The impetus for this rhapsody was provided by my recent employment for a couple of days in the dismemberment of a small section of a crumbling but not yet defunct factory which had partially collapsed in the heavy downpours typical of these apocalyptic times. Once upon a time young writers would fight each other for jobs of this nature, so as to get some grit in their craws and in their typewriters. Now, of course, virtual grit is so much grittier than real grit. But I defy anyone to experience online the intensity of grit that I and my two shovelmen generated. I would wield the mighty arm, tearing at several layers of old roofing, the oldest of WWII vintage, which slid down to the cement floor and flopped or shattered or skittered, and then in my relatively clumsy manner tore and twisted at the solid inch-and-a-quarter tongue-and-groove planking nailed over wooden beams, six by twelve, twenty feet long and attached to still larger beams at their ends with large metal flanges. When I had brought down enough debris, crashing through tangled webs of pipes and wires, I had to get off the machine and help my shovelmen hump the trash out into the hot sun in wheelbarrows and in our arms. The arm is a small one, with a reach of only about fourteen feet, but it is sturdy and uncomplaining; when I made one of my frequent wrong moves, it would just whine a little and keep trying; when I forgot to lower the small front blade for stability it would jump around excitedly as I flailed at a recalcitrant plank, and so I would lower the blade and shatter the plank like a twig. Men with any testosterone at all running through their enervated veins are starting to feel the lure of the backhoe now, I should think. Women - maybe not. So what if I ran a big metal arm and smashed a roof; it carries no mythic or emotional hook for the average female. However, should a typical red-blooded American female have happened by, she would have inevitably fixated on my forearms as they palpated the smooth black levers of power: she would have seen the muscles ripple subtly under the vermilion sunburn and six kinds of dirt layered in sweat and tar, and she would have been momentarily blinded to the many minor deficiencies that render me invisible to her in more conventional contexts. I have become Tarzan and Paul Bunyan, the Man with the Arm, killing Numa, the lion (in case you forgot), with his long knife, or turning virgin forests full of tedious and dangerous animals into lovely malls and suburbs with one swing of his immense axe. When I got home I took a long shower, and then just went on and took another, but the sense of deep immersion in grit, in life's real texture, lingered in my mind.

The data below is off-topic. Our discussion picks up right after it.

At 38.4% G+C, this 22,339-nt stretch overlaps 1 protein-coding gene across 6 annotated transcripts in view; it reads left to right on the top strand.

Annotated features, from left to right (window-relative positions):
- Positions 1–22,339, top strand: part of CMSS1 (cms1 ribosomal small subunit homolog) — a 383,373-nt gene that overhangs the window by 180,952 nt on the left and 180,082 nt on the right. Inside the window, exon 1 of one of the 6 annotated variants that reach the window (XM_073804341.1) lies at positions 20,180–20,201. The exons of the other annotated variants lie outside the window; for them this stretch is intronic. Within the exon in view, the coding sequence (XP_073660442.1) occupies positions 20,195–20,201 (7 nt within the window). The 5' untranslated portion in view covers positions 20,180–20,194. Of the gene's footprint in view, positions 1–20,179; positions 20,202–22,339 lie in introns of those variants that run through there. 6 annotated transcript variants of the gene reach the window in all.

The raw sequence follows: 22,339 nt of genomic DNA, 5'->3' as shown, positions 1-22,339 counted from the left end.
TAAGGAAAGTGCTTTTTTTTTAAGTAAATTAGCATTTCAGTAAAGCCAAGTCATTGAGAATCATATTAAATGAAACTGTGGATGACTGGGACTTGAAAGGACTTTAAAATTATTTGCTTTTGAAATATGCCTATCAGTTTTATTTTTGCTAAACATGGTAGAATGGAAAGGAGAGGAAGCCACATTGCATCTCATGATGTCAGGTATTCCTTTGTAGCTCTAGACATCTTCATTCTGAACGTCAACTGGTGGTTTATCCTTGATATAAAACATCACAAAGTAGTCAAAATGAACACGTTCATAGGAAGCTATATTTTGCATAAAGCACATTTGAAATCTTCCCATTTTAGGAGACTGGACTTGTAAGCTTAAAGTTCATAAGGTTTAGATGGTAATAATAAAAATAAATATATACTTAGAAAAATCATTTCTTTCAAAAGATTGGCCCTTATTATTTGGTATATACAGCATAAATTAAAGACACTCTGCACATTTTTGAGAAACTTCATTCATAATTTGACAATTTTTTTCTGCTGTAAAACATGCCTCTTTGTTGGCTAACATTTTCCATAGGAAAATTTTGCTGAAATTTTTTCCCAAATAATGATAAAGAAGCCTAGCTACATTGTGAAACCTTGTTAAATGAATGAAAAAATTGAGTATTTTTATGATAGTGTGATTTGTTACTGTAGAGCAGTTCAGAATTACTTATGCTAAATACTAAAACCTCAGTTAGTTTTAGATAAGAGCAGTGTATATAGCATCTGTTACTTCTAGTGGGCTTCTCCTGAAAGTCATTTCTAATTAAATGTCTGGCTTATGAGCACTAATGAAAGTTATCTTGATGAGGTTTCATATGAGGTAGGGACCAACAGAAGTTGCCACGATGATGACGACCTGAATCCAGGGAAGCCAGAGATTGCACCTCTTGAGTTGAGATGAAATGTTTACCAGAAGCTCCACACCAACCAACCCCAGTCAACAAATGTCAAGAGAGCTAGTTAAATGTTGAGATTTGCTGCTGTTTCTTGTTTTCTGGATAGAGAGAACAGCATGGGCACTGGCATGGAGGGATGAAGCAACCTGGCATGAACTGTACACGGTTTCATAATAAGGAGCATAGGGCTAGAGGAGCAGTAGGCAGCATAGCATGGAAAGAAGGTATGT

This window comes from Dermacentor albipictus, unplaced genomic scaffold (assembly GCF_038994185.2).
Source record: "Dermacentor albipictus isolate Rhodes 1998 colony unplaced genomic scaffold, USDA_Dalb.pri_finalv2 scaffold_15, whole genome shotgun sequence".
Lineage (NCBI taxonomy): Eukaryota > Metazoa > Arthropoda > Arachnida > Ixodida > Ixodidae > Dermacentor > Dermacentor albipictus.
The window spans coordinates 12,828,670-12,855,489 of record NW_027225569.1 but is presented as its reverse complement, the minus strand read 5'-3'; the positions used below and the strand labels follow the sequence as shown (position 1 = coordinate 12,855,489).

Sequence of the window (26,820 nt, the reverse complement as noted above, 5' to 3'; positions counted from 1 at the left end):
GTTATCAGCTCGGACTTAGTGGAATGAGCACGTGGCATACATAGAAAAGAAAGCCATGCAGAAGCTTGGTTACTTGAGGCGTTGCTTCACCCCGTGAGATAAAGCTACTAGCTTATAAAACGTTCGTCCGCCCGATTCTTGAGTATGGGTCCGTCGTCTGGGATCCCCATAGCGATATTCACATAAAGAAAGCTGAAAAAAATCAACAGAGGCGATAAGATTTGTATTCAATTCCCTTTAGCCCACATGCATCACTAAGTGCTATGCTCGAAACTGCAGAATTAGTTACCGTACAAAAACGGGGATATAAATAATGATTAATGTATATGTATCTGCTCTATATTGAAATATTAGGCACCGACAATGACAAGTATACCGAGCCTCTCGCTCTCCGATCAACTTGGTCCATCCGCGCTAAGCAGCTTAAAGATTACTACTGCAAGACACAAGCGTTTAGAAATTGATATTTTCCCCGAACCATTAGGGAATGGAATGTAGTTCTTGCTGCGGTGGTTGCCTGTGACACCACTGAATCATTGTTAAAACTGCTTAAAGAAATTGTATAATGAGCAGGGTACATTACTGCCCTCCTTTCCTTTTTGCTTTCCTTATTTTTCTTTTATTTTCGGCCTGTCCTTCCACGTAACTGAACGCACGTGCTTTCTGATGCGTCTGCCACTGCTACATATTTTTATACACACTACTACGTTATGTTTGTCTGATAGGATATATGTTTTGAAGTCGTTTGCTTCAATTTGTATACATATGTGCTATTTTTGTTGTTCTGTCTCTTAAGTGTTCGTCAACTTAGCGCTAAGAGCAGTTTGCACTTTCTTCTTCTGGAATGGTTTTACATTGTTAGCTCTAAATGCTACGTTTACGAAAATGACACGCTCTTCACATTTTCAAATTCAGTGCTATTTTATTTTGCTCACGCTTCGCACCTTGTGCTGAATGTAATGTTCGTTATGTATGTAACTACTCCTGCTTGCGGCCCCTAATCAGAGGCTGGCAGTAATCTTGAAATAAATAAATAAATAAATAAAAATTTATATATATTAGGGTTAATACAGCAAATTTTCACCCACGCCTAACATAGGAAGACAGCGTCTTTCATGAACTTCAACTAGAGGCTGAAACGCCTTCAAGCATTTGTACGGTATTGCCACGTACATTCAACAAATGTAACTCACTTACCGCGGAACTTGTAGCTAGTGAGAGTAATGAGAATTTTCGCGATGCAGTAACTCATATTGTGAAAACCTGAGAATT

Here, then, is the typical daily program you, the pallid and sexless male academic drone, will encounter if you pony up the big bucks for Dave's Manly Reëducation and Testosterone Infusion Camp for English professors, Hemingway and Faulkner scholars, and all virtual male wannabes:
Crack of Dawn: leap into a Jacuzzi filled with cracked ice and bourbon. Roar loudly.
Breakfast: rhino steaks dripping blood, special prize for biting the bullet.
Morning work: operating a backhoe; we will demolish a neighborhood
originally built by Jimmy Carter.
Lunch: whatever we can shoot. More loud roaring.
Afternoon: bourbon and branch, sex (bring a woman if you lack confidence in the animal magnetism of your filthy arms), more bourbon, sleep. Skeet shooting for the wakeful.
Dinner: alligator heart, scotch, neat. Uproarious stories about the time Hemingway told Faulkner straight out to be a man and stop farting around with those interminable sentences full of crap, and Faulkner, well soused, threw his drink in his own face.
Evening: Sex. Seminars on cigars, bullfighting, etc. Discuss fine points of backhoe operation and notable feats of destruction accomplished during the day. Nightcap, your choice of local white lightning or a hair of the dog. Clean rifles. Bury the dead. Plan tomorrow's campaign.